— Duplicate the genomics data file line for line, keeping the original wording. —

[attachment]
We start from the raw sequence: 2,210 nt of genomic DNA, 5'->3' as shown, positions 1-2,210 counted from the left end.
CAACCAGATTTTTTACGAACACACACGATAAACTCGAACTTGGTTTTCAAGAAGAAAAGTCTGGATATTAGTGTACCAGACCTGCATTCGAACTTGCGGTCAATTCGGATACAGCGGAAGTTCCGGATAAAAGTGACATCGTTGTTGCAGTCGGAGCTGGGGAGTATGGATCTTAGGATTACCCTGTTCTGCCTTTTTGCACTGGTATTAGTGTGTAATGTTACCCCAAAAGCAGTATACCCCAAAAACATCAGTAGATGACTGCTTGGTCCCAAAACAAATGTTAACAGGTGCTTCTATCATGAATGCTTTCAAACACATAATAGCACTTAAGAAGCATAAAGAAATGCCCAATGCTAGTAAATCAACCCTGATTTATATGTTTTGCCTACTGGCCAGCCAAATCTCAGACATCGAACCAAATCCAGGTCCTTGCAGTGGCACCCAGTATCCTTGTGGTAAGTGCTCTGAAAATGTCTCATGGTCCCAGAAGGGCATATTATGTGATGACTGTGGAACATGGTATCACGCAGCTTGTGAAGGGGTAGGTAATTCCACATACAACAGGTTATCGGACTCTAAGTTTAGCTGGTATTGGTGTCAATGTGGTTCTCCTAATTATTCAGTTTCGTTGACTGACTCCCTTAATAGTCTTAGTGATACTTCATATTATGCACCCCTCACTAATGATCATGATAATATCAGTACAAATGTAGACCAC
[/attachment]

We start from the raw sequence: 2,210 nt of genomic DNA, 5'->3' as shown, positions 1-2,210 counted from the left end.
CAACCAGATTTTTTACGAACACACACGATAAACTCGAACTTGGTTTTCAAGAAGAAAAGTCTGGATATTAGTGTACCAGACCTGCATTCGAACTTGCGGTCAATTCGGATACAGCGGAAGTTCCGGATAAAAGTGACATCGTTGTTGCAGTCGGAGCTGGGGAGTATGGATCTTAGGATTACCCTGTTCTGCCTTTTTGCACTGGTATTAGTGTGTAATGTTACCCCAAAAGCAGTATACCCCAAAAACATCAGTAGATGACTGCTTGGTCCCAAAACAAATGTTAACAGGTGCTTCTATCATGAATGCTTTCAAACACATAATAGCACTTAAGAAGCATAAAGAAATGCCCAATGCTAGTAAATCAACCCTGATTTATATGTTTTGCCTACTGGCCAGCCAAATCTCAGACATCGAACCAAATCCAGGTCCTTGCAGTGGCACCCAGTATCCTTGTGGTAAGTGCTCTGAAAATGTCTCATGGTCCCAGAAGGGCATATTATGTGATGACTGTGGAACATGGTATCACGCAGCTTGTGAAGGGGTAGGTAATTCCACATACAACAGGTTATCGGACTCTAAGTTTAGCTGGTATTGGTGTCAATGTGGTTCTCCTAATTATTCAGTTTCGTTGACTGACTCCCTTAATAGTCTTAGTGATACTTCATATTATGCACCCCTCACTAATGATCATGATAATATCAGTACAAATGTAGACCAC